“Putin has no other way out than to win” in Ukraine

Birth rate at half mast, deaths rising, emigration falling … Despite one of the most provocative policies of childbearing in the world, Russia is gradually emptied of its population. “A major problem for Vladimir Putin, for whom population is synonymous with power,” according to demographer Laurent Challard.

The observation has remained the same for thirty years: the Russian population is shrinking by leaps and bounds. In 1991, when the Soviet Union fell, the population of Russia was 148.2 million. In 2021, the number dropped to 146.1 million, according to the Russian Statistics Agency (Rosstat). Most surprisingly, according to the predictions of demographers, the population should continue to decline, reaching between 130 and 140 million people by 2050.

“Russia is paying for the 1990s,” explains Alan Bloom, a demographer at the National Institute for Demographic Studies (INED). “Upon the fall of the Soviet Union, the country plunged into a serious demographic crisis. For the first time, the death rate significantly exceeded the birth rate, which led to a decline in the population.” In the early 2000s, the population of Russia was barely 143 million.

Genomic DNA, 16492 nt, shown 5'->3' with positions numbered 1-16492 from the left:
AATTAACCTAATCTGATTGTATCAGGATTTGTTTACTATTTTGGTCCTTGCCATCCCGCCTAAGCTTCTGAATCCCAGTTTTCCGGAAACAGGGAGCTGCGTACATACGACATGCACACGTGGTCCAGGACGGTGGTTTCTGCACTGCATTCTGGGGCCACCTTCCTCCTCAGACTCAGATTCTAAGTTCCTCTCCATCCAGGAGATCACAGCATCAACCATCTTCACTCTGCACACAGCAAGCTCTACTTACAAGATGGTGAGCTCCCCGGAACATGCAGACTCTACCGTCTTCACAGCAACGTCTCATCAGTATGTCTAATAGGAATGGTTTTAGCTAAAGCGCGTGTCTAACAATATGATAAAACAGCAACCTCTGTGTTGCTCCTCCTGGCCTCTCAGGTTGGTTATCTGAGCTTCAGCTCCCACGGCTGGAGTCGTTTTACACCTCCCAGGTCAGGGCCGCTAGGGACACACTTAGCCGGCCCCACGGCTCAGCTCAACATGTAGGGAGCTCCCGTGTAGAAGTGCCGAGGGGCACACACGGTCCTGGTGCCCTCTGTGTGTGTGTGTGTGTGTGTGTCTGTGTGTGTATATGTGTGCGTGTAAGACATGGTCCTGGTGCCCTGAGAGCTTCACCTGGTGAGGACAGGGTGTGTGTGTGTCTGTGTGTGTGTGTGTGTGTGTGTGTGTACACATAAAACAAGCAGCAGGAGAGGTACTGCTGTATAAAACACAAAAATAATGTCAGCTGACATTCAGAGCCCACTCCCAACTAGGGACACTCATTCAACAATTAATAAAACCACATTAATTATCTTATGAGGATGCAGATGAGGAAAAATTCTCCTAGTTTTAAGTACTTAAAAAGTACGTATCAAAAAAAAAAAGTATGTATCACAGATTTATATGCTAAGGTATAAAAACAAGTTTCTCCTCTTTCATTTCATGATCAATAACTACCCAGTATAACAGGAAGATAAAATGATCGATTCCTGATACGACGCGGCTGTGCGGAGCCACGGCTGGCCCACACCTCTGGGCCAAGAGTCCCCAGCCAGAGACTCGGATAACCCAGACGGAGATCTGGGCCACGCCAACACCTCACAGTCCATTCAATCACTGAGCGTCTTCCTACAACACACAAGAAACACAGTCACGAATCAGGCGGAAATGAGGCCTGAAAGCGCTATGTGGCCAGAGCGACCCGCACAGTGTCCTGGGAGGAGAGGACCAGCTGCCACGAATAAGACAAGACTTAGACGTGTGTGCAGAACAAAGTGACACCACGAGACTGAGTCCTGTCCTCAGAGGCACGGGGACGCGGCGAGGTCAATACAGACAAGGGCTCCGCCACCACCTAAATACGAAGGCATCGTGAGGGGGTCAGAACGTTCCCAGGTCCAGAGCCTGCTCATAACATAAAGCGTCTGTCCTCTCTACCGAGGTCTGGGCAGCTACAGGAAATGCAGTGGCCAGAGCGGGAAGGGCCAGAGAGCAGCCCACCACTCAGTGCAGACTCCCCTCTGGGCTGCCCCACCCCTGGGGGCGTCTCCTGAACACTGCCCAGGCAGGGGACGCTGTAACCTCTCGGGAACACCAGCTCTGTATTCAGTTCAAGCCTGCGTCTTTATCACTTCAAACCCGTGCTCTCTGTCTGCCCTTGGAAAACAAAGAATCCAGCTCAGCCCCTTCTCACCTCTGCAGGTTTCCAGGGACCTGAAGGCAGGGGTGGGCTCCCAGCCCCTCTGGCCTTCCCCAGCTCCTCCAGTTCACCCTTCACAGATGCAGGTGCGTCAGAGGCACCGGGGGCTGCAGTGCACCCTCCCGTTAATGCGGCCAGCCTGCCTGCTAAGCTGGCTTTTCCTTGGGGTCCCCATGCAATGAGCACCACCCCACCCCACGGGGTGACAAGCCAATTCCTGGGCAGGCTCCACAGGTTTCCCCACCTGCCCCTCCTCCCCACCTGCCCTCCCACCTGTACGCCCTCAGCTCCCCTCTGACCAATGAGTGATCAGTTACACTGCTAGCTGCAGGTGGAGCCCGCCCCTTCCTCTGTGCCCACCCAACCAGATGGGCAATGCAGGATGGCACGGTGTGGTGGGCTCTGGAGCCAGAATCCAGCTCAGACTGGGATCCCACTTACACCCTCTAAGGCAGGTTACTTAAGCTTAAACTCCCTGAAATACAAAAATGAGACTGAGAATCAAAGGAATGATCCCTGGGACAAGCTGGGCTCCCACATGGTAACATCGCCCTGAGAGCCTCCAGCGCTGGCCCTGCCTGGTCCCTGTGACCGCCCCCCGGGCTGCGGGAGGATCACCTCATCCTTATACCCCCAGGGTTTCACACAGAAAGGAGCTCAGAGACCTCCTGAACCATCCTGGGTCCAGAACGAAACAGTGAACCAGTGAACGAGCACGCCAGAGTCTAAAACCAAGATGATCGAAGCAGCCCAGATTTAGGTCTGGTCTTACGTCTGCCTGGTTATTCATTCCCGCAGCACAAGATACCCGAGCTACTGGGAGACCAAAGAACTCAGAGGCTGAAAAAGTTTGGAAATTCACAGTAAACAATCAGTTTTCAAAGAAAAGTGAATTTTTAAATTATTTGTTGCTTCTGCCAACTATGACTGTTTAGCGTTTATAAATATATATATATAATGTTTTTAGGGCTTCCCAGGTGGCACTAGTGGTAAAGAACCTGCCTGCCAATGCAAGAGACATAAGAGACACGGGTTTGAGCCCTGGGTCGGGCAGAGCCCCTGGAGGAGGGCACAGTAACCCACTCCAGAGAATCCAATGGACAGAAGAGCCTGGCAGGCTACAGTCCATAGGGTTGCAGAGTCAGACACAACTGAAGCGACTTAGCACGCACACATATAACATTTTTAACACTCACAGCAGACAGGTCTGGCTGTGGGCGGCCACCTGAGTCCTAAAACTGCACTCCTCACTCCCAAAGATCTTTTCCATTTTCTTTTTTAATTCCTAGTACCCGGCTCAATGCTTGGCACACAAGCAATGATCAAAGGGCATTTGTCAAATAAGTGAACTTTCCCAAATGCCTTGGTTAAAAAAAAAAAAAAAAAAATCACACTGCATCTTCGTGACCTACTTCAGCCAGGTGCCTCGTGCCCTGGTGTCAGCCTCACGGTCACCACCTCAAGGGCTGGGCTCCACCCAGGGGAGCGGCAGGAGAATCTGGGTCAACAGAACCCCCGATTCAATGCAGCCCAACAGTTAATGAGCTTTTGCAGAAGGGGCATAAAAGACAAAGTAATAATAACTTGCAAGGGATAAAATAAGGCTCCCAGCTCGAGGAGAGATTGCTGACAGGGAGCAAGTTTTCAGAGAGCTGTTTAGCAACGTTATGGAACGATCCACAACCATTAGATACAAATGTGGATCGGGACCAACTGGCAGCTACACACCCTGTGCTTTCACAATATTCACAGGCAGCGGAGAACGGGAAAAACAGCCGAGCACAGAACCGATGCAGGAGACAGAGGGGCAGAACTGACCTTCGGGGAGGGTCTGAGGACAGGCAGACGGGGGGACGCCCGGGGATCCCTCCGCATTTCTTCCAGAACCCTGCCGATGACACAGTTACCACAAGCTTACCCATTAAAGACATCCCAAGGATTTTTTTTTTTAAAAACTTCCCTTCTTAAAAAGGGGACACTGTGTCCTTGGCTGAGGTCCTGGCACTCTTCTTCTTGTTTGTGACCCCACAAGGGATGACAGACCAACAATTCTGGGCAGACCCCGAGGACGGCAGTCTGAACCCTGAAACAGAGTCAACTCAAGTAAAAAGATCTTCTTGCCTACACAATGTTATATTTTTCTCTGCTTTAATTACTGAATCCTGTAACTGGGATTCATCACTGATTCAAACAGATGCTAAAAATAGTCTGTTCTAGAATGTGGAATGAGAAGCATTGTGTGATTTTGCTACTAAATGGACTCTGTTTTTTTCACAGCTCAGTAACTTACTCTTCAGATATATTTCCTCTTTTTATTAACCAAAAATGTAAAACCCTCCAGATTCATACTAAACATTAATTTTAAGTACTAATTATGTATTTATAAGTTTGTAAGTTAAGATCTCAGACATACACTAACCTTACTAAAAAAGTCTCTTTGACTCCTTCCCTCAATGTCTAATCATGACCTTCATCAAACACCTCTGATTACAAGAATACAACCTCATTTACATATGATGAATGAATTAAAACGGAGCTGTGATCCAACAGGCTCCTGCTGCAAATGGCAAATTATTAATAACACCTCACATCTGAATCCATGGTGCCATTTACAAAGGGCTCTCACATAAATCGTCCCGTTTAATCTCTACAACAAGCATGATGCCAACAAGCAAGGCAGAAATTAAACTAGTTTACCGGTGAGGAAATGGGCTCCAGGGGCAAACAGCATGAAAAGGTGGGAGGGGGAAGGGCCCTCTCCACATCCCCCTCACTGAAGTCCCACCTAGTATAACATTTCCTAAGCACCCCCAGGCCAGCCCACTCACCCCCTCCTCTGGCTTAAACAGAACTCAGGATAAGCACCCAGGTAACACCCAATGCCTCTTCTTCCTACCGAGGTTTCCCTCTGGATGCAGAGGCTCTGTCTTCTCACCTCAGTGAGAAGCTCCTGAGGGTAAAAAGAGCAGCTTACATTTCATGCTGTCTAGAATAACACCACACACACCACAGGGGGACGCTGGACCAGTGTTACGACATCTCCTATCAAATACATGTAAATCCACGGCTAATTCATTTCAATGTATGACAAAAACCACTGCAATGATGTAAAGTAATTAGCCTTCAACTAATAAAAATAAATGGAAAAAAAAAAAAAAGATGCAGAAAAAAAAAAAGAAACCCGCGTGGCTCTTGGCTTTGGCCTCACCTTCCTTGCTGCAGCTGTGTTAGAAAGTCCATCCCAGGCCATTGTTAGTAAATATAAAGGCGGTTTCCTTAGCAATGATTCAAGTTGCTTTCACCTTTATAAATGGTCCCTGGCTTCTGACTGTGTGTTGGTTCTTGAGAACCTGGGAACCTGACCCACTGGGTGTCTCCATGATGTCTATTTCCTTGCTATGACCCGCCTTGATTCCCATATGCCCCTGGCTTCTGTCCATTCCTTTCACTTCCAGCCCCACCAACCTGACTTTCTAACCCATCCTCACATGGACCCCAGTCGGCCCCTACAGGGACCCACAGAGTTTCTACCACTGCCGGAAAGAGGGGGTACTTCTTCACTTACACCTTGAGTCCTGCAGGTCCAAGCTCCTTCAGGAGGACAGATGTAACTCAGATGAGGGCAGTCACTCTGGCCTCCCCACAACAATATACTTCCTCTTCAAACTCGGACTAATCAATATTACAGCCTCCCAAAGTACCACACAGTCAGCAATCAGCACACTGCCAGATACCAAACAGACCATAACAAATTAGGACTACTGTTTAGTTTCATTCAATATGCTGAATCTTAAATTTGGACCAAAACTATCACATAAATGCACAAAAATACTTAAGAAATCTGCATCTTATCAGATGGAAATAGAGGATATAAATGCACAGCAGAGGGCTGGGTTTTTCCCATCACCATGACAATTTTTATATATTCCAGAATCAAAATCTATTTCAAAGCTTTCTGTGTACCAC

The researcher continues, “Today, the population of childbearing age is the one who was born during this period. So it is too small to stimulate demographic growth.” Especially since this comes in the context of the increase in deaths as a result of the Covid-19 pandemic.

Birth and immigration policy

However, since coming to power in 2000, Vladimir Putin has intensified his efforts to stop this trend. In addition to modernizing hospitals and improving the provision of care, he began above all an important obstetric policy. “Russia has become one of the most exciting countries in the world about this,” notes Laurent Challard, a demographer who specializes in population movements.

“In recent years, the government has instituted financial assistance programs for fathers, family benefit systems, and bonuses for large families…,” he recounts. “Not to mention the very active propaganda on this issue. Putin himself, in his public speeches, regularly advocates family values ​​​​and invites the population to have children.”